I have enough confidence that a hacker is not going to physically travel to my house to use my free wifi signal. They can just go to Starbucks or the public library if they need wifi signal. And I think they have easier ways of hacking into my bank account to steal money. That's already happened to me. We have to perform our own risk/benefit analysis on many things in life. To me, sharing my wifi password on my security camera is low risk.
+1 👍
 

supton

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Thanks--wanted to make sure I wasn't doing something stupid. At work we seem to get reminded daily about internet security, so it's hard at times not to be paranoid. While working on this I needed to find power, figured I'd tap the outside lights and put in a box with an outlet. One always wonders about where to cut the wire, but in this case, the prior electrician made the choice easy for me. [Linked Image]
 
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This is an excellent demonstration of why a (loose) fished wire can survive better than a stapled one. (Just gets pushed out of the way.) Also why 2x4s should be facing the other way 'round, and why drywall screws are 1-5/8" long.
 

supton

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Originally Posted by Schmoe
That don't look like a 2x4....
It is. I'm not sure what the construction is, but as a non-load bearing outer wall, maybe it doesn't matter. shrug From what I know, the garage was built off-site and delivered in some sort of kit form. Maybe this end piece was done that way too. No idea what the cutout was for. For a 20 year old house it seems to be picking up a number of "why'd they do that?" as I go along. Anyhow, in the pic below you can see, the 2x4 is just spun 90 from where you'd expect in a wall. [Linked Image]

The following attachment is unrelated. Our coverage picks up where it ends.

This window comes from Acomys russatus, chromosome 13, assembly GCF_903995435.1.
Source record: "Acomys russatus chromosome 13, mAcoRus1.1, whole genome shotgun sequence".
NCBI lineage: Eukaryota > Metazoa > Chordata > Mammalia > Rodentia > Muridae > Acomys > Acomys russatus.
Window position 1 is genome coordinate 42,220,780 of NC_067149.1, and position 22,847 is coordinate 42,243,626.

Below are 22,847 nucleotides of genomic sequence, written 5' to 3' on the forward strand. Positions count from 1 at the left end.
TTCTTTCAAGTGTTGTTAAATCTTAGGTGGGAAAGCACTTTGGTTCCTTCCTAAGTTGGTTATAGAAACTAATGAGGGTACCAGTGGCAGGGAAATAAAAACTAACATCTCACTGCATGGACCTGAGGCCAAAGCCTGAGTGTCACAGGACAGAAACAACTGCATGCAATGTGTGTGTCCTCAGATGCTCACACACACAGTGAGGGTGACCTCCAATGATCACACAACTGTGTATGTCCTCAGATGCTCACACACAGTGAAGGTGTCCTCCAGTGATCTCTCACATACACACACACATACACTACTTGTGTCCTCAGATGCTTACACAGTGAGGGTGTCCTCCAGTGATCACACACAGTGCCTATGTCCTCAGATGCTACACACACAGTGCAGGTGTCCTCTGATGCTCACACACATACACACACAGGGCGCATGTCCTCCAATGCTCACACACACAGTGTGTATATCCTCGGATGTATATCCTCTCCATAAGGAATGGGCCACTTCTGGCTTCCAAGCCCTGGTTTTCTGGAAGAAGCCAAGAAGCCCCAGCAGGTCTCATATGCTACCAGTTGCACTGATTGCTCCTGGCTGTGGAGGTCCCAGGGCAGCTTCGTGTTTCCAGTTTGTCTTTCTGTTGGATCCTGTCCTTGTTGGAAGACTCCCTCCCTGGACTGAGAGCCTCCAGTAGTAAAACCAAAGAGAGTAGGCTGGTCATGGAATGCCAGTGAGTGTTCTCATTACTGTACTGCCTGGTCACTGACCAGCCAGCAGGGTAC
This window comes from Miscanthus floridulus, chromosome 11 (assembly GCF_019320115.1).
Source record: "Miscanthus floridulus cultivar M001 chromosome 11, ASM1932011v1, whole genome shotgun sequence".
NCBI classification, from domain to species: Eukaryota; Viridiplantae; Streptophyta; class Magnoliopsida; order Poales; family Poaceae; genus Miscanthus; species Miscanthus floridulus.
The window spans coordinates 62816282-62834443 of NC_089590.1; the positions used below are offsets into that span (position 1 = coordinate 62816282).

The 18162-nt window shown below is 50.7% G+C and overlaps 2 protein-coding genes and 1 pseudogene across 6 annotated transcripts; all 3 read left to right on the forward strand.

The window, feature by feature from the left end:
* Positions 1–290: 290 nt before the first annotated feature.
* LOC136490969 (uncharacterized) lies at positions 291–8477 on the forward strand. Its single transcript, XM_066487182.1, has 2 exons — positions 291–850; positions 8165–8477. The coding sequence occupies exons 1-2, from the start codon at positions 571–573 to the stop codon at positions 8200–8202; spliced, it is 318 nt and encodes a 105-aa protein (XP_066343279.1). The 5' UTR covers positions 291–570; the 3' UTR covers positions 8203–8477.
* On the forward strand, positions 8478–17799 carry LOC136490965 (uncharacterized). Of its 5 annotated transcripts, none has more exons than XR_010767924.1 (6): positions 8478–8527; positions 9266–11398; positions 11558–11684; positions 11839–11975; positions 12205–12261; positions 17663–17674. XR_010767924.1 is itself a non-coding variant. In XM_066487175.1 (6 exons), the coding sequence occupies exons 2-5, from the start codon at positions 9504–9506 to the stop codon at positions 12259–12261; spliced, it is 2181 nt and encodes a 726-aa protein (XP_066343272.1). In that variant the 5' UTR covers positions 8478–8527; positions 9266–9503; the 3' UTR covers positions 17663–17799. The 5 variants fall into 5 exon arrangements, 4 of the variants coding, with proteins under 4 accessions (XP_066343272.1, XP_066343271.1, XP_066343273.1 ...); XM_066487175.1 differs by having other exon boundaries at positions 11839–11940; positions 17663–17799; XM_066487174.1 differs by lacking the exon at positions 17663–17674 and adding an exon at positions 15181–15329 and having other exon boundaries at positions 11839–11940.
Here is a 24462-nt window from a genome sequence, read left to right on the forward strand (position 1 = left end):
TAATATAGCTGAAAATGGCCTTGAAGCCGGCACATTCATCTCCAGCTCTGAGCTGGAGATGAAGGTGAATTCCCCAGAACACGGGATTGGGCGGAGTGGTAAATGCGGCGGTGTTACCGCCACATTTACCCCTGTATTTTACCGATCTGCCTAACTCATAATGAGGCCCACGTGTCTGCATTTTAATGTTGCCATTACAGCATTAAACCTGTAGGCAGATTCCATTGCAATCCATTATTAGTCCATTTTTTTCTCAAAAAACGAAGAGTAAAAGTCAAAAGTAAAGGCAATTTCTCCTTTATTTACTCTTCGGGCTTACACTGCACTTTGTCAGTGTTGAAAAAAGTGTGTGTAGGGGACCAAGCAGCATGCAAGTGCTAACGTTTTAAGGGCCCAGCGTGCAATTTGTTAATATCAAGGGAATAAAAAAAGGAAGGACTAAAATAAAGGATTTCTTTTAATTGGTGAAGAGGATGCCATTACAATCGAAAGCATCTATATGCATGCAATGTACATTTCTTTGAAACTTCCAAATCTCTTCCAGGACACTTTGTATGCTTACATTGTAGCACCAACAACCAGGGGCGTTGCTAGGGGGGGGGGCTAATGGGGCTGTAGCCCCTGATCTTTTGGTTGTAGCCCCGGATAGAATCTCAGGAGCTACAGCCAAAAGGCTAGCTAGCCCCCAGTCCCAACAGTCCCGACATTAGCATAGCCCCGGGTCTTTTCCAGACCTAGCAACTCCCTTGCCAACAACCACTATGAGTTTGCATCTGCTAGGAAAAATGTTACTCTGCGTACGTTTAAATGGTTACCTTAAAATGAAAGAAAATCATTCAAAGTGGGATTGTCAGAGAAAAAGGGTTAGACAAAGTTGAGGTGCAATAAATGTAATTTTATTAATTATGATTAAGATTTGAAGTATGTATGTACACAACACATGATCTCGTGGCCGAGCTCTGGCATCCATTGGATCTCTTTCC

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Originally Posted by supton
Wife picked this camera up for us to install so we could see our driveway--due to the way our house is situated, anyone parking in front of the garage is invisible to us. I went to install it, using its WiFi connection, downloaded the app, and when it wanted the password for my WiFi... that gave me pause. Should I be worried about anything here? I mean, cheap Chinese stuff, with an app on my phone that can see my WiFi... shrug
You dont mention the brand camera but it doesnt really matter and wouldn't worry about it more then anything else you hook to your wifi network. We use HikVison cameras and have one exactly like you describe in your driveway for the same exact reason. It certainly doesnt hurt to use name brands incase there is a security update, though most would never bother to check. There are so many wifi devices out there now, as well as all the online stuff, that hackers have info or can get info on anyone, we are just big fish in the sea, too many people/fish and only a few fishermen. Look at it this way, Close to or over 200 million Americans Social Security numbers are for sale on the dark web, a web camera is the least of all concerns. :o) Anyone or anything is hackable, the pot of gold is too small by hacking a resident homeowner, if you have those skills you want to go bigger. Anyway, not the slightest concern for me though I admit there are some good suggestions in here from people who seem to know what they are talking about and it certainly does not hurt to be diligent but that goes for everything you do on the internet. Heck, all this security talk, I wonder who out of all these posts have even done the most basic, most important in their lifetime security measures that could bankrupt them. Only a small percentage of Americans have done it, yet its free, simple, fast, permanent and the most important, yet basic step to securing your entire livelihood. Question = how many people have contacted the 3 major credit agencies for a free credit lock on their credit? For those who have, Question, how many people have taken the additional step of getting a free credit lock on the minor more business related credit agencies other then the big 3? Moral of my post? Dont yet worry about your wifi if you haven't taken the most basic free step to secure your financial health. :o) You are a pot of gold if anyone can take out mortgages and loans in your name without you knowing it, yet you can prevent that by simply locking your credit and its free.